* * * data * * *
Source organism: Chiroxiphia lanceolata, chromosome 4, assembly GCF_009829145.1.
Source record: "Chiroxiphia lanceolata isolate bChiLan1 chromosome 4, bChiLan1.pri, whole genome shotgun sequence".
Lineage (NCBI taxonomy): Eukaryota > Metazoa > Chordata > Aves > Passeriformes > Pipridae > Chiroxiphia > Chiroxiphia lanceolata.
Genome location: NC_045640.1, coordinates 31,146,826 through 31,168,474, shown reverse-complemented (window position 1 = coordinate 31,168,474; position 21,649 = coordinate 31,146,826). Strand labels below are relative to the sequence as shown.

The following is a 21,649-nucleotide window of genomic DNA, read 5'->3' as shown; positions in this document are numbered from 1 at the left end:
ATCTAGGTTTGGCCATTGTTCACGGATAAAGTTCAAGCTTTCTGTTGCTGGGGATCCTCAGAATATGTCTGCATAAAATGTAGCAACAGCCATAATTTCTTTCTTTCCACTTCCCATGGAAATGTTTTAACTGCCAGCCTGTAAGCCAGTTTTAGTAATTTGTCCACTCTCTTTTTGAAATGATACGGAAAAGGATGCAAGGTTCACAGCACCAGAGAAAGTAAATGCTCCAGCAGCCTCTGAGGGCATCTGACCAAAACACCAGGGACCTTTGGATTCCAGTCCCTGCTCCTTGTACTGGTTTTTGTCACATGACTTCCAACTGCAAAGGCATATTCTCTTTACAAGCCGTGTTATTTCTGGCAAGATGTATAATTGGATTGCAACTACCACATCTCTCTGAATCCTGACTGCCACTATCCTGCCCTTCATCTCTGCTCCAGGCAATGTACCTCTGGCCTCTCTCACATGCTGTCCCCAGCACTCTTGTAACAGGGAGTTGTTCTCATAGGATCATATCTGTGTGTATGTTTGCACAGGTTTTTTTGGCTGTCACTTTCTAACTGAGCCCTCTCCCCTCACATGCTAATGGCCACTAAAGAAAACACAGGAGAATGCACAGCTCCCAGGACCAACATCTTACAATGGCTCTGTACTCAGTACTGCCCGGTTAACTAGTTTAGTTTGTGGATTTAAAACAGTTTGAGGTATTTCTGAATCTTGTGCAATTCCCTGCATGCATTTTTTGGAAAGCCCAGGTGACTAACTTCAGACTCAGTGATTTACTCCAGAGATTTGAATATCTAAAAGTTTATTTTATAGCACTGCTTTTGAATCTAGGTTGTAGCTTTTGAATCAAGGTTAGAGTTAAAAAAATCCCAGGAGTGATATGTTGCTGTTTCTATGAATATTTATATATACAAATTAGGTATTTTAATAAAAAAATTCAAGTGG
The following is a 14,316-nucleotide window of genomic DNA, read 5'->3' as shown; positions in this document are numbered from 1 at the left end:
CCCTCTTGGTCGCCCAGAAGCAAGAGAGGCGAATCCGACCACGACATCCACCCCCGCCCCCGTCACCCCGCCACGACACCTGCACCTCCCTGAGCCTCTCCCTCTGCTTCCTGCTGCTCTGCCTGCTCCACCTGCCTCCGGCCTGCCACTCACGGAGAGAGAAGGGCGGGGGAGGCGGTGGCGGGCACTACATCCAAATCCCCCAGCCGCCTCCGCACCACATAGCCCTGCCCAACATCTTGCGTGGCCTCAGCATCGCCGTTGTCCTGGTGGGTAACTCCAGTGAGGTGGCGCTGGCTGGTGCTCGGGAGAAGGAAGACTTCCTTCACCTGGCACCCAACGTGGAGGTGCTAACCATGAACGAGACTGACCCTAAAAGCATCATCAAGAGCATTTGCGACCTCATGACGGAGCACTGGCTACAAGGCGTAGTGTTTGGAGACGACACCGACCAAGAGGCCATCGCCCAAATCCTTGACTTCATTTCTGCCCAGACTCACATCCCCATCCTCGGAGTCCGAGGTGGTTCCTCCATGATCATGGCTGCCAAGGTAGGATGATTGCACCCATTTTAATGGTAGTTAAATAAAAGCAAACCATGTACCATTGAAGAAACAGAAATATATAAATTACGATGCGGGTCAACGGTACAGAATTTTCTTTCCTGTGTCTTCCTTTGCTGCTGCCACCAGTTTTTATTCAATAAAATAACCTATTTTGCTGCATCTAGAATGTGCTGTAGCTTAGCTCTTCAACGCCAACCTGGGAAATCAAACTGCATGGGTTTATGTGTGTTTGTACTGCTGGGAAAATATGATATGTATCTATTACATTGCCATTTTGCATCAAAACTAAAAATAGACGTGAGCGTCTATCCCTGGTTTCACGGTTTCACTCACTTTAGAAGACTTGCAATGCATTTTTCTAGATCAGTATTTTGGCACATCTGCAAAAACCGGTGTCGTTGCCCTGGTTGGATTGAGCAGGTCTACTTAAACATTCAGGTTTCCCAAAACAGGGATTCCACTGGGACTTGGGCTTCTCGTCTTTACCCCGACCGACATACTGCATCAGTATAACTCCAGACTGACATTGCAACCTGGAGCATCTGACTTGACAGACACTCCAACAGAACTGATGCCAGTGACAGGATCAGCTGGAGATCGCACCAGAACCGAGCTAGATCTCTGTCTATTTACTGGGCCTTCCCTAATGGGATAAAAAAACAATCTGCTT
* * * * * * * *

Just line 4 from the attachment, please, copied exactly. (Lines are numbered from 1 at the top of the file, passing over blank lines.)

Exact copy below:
Genome location: NC_045640.1, coordinates 31,146,826 through 31,168,474, shown reverse-complemented (window position 1 = coordinate 31,168,474; position 21,649 = coordinate 31,146,826). Strand labels below are relative to the sequence as shown.